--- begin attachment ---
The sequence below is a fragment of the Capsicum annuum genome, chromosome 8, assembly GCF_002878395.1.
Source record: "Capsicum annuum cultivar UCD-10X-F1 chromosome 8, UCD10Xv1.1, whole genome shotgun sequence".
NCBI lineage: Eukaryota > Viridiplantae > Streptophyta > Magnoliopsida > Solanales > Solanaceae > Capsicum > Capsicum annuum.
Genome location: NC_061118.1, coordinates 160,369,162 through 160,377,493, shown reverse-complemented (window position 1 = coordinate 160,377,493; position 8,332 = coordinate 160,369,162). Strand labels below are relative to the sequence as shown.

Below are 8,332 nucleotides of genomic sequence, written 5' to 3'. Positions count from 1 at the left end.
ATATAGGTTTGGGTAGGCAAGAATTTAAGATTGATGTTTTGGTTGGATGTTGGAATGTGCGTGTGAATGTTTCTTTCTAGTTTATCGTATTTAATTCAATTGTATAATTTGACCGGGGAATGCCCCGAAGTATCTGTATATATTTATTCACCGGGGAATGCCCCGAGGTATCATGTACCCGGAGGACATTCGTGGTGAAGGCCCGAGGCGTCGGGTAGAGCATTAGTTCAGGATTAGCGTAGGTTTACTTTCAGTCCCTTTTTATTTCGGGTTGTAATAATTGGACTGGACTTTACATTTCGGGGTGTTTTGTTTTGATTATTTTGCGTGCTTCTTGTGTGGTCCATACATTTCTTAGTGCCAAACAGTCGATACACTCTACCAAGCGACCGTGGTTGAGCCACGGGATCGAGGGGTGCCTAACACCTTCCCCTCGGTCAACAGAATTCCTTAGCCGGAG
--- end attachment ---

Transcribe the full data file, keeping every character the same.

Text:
The sequence below is a fragment of the Capsicum annuum genome, chromosome 8, assembly GCF_002878395.1.
Source record: "Capsicum annuum cultivar UCD-10X-F1 chromosome 8, UCD10Xv1.1, whole genome shotgun sequence".
NCBI lineage: Eukaryota > Viridiplantae > Streptophyta > Magnoliopsida > Solanales > Solanaceae > Capsicum > Capsicum annuum.
Genome location: NC_061118.1, coordinates 160,369,162 through 160,377,493, shown reverse-complemented (window position 1 = coordinate 160,377,493; position 8,332 = coordinate 160,369,162). Strand labels below are relative to the sequence as shown.

Below are 8,332 nucleotides of genomic sequence, written 5' to 3'. Positions count from 1 at the left end.
ATATAGGTTTGGGTAGGCAAGAATTTAAGATTGATGTTTTGGTTGGATGTTGGAATGTGCGTGTGAATGTTTCTTTCTAGTTTATCGTATTTAATTCAATTGTATAATTTGACCGGGGAATGCCCCGAAGTATCTGTATATATTTATTCACCGGGGAATGCCCCGAGGTATCATGTACCCGGAGGACATTCGTGGTGAAGGCCCGAGGCGTCGGGTAGAGCATTAGTTCAGGATTAGCGTAGGTTTACTTTCAGTCCCTTTTTATTTCGGGTTGTAATAATTGGACTGGACTTTACATTTCGGGGTGTTTTGTTTTGATTATTTTGCGTGCTTCTTGTGTGGTCCATACATTTCTTAGTGCCAAACAGTCGATACACTCTACCAAGCGACCGTGGTTGAGCCACGGGATCGAGGGGTGCCTAACACCTTCCCCTCGGTCAACAGAATTCCTTAGCCGGAG